First of all, I think that AVweb is great and I look forward to every issue, and the staff do a great job. But I think there might be a misprint because, in the caption for Mr. Valovich's Picture of the Week (POTW, Oct. 30) it says that Ditto is a T-38 when it clearly is a T-28. Go visit the Herb Baker and Ditto Web site. There are several small videos there that might be good for posting on AVweb.
I just completed the online course from the FAAst Team entitled "Navigating the New DC ADIZ." I found it very interesting, educational and a must for all pilots even thinking about flying near the ADIZ. Contrary to what I've read and heard, it was easy to find on the Web site, easy to navigate through, and didn't take a lot of time to complete. Any complaints heard by you from pilots are just that: complaints.
There have been 9 EMS-H [helicopter] accidents this year, not EMS (AVwebFlash, Oct. 29). Please be careful with your reporting -- we're getting questions about our EMS-A [aircraft] safety because of this typical lack of attention to detail.
I am the pilot of the radio-controlled plane in your video of the week (VOTW, Oct. 27).
I'm glad you enjoyed the video. I'm also glad you recognized the fakery in the recent video being promoted by a clothing company (AVwebinsider, Oct. 30).
In case you aren't aware, I also fly aerobatics in "real" planes. My full-scale Yak-54, Russian Thunder, has thankfully never lost a wing.
Check out my blog at RCGroups, my Web site.
In your report on the Zeppelin's operations in the San Francisco area, you stated that this is "... the first time such [airship] flights have been available in the U.S. in about seven decades," (AVwebFlash, Oct. 28). I'm afraid you are mistaken. Before they became victims of post-9/11 security, there was a Vegas.com blimp that was run by The Lightship Group. I still have the certificate commemorating my flight in 2000, which was a birthday gift from my wife. It was an exhilarating experience. We flew out of the North Las Vegas Airport, down the length of the Las Vegas Strip to the Bellagio, and back to the airport. Because their pickup van was late, I was given a flight all by myself at just past midnight, which was ideal for viewing the Strip!
I continue to have concerns about "fly by wire," even though many aircraft are successfully utilizing the systems (). Upsetting the fly-by-wire systems may be caused by strong radio signals, nuclear blast emf, etc.
Yes, I know there is shielding to prevent such an event but, as you just experienced, computers do fail, causing disruption in service (AVwebFlash, Oct. 14).
I like real wires, push rods and levers, including the hydraulic systems.
If Steve Fossett has now been found (AVwebFlash, Nov. 4), would the wreckage have shown in the Google Earth search? I don't think the exact location has been revealed. It seemed a great idea to be able to use so many eyes.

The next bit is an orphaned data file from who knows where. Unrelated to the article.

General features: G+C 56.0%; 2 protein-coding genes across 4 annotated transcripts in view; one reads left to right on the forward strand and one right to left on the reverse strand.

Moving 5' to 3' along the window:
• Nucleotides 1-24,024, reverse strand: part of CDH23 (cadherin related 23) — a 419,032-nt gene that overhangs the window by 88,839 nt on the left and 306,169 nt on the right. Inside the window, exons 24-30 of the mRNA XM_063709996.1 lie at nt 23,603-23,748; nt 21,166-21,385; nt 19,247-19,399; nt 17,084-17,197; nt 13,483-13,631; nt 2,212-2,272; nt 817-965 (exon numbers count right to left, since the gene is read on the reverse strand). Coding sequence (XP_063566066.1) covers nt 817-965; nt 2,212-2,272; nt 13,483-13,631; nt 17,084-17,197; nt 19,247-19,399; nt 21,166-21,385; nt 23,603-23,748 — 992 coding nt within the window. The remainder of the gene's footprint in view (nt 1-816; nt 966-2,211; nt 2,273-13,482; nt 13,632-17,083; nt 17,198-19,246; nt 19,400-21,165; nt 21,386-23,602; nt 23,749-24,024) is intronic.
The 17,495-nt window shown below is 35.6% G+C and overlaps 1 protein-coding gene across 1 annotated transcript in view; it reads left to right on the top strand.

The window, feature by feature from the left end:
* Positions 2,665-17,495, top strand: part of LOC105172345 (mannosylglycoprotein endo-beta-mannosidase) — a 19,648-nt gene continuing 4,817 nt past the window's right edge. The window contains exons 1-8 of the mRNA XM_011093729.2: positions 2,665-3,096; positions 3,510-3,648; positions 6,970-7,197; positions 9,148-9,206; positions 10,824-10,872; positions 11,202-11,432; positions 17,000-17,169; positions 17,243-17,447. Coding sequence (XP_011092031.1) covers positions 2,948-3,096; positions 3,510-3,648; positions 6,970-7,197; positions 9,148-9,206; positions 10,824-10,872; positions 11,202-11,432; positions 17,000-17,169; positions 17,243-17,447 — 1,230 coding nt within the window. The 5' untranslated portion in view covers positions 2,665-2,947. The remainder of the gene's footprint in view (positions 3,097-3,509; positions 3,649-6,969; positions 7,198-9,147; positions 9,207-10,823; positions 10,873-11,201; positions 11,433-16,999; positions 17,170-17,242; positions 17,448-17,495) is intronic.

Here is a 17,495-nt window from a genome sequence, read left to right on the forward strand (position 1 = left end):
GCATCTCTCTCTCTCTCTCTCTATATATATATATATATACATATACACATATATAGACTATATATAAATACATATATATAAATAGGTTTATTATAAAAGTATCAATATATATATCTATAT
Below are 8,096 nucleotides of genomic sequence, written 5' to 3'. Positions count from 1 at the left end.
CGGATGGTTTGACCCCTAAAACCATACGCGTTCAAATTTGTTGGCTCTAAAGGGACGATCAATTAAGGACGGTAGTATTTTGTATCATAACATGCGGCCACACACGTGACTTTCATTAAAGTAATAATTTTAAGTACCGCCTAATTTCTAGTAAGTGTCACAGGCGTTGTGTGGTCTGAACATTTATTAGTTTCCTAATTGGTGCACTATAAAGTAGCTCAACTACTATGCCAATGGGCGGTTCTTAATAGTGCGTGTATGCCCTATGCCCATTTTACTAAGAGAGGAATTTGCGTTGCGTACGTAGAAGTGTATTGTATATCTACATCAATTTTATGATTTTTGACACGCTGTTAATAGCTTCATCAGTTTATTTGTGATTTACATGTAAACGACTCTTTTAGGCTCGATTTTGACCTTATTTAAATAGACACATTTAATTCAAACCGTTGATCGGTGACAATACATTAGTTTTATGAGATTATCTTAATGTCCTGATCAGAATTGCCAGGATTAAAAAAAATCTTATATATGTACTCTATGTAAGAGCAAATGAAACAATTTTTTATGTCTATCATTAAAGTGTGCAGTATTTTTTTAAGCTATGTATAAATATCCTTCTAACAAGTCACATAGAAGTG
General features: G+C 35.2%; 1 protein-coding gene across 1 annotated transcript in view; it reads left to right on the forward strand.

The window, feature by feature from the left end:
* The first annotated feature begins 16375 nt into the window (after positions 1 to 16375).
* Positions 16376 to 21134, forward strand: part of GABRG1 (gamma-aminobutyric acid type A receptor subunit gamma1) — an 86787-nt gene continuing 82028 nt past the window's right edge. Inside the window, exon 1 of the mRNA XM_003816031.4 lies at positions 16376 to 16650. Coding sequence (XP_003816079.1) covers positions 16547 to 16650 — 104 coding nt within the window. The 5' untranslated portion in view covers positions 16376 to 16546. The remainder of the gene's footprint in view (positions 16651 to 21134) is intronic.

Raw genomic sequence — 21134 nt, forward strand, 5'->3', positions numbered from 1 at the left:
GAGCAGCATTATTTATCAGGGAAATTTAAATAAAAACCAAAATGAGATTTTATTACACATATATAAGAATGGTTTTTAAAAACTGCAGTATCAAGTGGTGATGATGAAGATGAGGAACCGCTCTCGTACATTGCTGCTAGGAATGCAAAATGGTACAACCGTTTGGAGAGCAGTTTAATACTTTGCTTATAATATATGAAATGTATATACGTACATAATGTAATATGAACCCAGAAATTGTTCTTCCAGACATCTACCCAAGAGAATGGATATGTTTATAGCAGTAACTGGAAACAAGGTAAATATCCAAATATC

Norman C. John Tate
I'm missing the Picture of the Week (POTW). I look forward to Thursdays and seeing the pictures submitted.
The AOPA Expo is running us a little ragged this week, so we decided to save the POTW for next week. Normally we give a little advance warning when we skip a week for shows, but this week, we were secretly hoping we'd be able to squeeze it in on Wednesday. As the night wore on and the sun crept up, we decided it might be safer to just wait 'til next week (especially considering that we've had a couple of slow weeks for submissions).
As a current Flight Service Specialist, employed by Lockheed Martin, I feel obligated to comment on your article, The Ballad of Flight Service (AVwebFlash, Nov. 3).
Thank you for helping us explain to those who still utilize our services that we take pride in our chosen profession and are just as frustrated with the present situation as they are. I was hired by the FFAA (not a typo) in August of 1982, one year after the controller's strike. As a Tower Controller at Worcester, Mass., (ORH), I was trained by experienced controllers who managed to escape being thrown out with the bath water. I discovered then that you can't put a dollar value on experience.
Well, apparently the FFAA found it too expensive to keep us "old farts" around. Note the mass exodus from the Tower and Center options. I experienced the "contracting-out" of the lower-level Towers and in October of 2005, and again I received the FFAA's message loud and crystal clear: "There's the door ... don't let it hit you in the a** on the way out!"
I don't want to imply for a single moment that the Controllers presently working in non-Federal Towers or Flight Service Stations are less diligent in their duties. Not at all! I am simply pointing out the obvious (at least it is from our vantage point): When you ask your workforce to do more with less (when the reality is that we do less with less) and you don't care how your decisions affect the lives of the professionals and their families (let alone the safety and service issues), the end result is our present reality: An overworked and underpaid workforce whose morale is lower than whale s***.
We are spread too thin and are asked to multi-task when it is unwise to do so. We, the proud professionals, who perform this work, do so at our own peril and yours. We could not live with ourselves should our actions, or inactions, result in the unthinkable. I offer three solutions to our present dilemma: NATCA ... IAM ... and prayer.
Thank you for your time and attention to this very important matter.
David M. Khanoyan
I really appreciated this article on Flying the PAR (Oct. 27). Having made many, many GCA(PAR) approaches during my USAF days, I am sorry to see them go. The military controllers of old (some were civilians) were just great!